And then there's this song with "J-Lo" that my sister loves with a fellow named Ja Rule. I can tolerate J-Lo's singing. But how the **** did Ja Rule get the job? His voice is repulsive and he can barely keep a tune! I can't sing myself but you're not hearing me on the radio. Most of these manufactured acts are just that: Acts. The music really doesn't matter. It's the image and the message that matters. If the video is good and the people are beautiful, they'll play the **** out of it.

Do you think some of these practices have expanded into the Classical genre?

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A good song is a good song no matter what language it is. You can always look up the translation. Listening to music in another language is one of the best ways to learning it. I feel the same about movies. there is a treasure trove of great movies being made outside of hollywood. So what if you have to read the subtitles?

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Rosie, I hear what you are saying about female singers. I too am a teen, and am expected to like that kind of stuff. There is a song by a singer called Dido. I thought it was great really dramatic, powerful.

Now just think how good it could be with a decent singer.

Dido either sounds like a performing seal, or like she has only just ran into the recording studio, and she is out of breathe.

And, I too think that profane lyrics sometimes really ruin things. Why do they need to that?. Anyways, thats why I stick to instrumentals. No singer to mess it up, lol.

Holy Viola!

[This message has been edited by Holy Viola! (edited 04-21-2002).]

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quote:

Originally posted by hk1997:

A good song is a good song no matter what language it is. You can always look up the translation. Listening to music in another language is one of the best ways to learning it.

Sure, just because I cant understand the lyrics doesnt make it bad. But if I cant understand it, then I cant appreciate it. Translations rarley sound as good as the original. frown.gif

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hk

re: your question about listening differently, I'd say certainly. What we focus on looms large. Musicians tend to be more critical about whatever it is they do. If they play, they listen to the performance -- esp. of their chosen instrument. If they record, they listen to the engineering/production.

Sometimes I just listen for enjoyment, which for me is a glorious melody. I feel an excellent one will sound good on a bad instrument played with mediocre skill. (That's the standard I shoot for, anyway. I realize "taste" is subjective and therefore determines how we decide whether something is great or just really good.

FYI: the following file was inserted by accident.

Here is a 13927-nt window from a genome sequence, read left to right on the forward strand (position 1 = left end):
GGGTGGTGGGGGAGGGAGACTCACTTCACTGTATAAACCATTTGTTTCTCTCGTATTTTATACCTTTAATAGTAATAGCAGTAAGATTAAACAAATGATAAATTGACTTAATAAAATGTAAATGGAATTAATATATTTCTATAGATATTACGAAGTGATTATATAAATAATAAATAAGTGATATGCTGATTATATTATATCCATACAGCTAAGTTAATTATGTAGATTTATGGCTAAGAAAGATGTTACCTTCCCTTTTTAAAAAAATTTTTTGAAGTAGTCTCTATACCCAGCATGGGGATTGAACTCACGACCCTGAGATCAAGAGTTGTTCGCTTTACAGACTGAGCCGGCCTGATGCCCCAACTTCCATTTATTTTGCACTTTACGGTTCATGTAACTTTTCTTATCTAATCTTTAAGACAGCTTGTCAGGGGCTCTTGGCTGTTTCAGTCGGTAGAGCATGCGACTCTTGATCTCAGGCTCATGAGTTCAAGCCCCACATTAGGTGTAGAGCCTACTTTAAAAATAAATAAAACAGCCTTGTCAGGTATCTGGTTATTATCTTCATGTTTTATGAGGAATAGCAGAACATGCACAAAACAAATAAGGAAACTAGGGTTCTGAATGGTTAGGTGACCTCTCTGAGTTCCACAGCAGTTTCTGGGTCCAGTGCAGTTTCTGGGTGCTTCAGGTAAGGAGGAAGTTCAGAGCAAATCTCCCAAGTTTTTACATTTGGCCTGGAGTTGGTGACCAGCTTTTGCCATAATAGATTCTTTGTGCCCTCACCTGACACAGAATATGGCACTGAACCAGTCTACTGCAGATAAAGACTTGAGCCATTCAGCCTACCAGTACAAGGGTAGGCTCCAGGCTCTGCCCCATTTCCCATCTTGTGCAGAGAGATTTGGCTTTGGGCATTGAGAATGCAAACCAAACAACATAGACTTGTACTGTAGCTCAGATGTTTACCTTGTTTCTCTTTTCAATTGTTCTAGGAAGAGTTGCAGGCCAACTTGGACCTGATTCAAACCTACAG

Since I compose my own stuff and play mostly that (except on violin), I'm often listening to the arranging, the bridges, the effects, and so on. Arranging is my nemesis (but we're trying to work it out...)

As for what passes for quality songs, no argument from me! I only like about 10% of what I hear on the radio, and THAT'S with all the choices available here in the DC metro area.

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Ok...So a bunch of dudes get out of highschool...decide that they want to take up the guitar, bass, drums, etc., and they put together a band. They take very few formal lessons and three years later, they're on the top of the charts. Whereas a violinist spends his/her whole life learning, practicing, auditioning. If they do make it up to the top, they may be more talented, more skilled, and more musically inclined, but they'll never sell as many records or be as famous as the band who may only be around for a couple of years at most.

So, does it matter if their music sucks or not? Should $$ be the measure of how good an artist is? Apparently the Grammies thinks so.

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quote:

Originally posted by hk1997:

Ok...So a bunch of dudes get out of highschool...decide that they want to take up the guitar, bass, drums, etc., and they put together a band. They take very few formal lessons and three years later, they're on the top of the charts. Whereas a violinist spends his/her whole life learning, practicing, auditioning. If they do make it up to the top, they may be more talented, more skilled, and more musically inclined, but they'll never sell as many records or be as famous as the band who may only be around for a couple of years at most.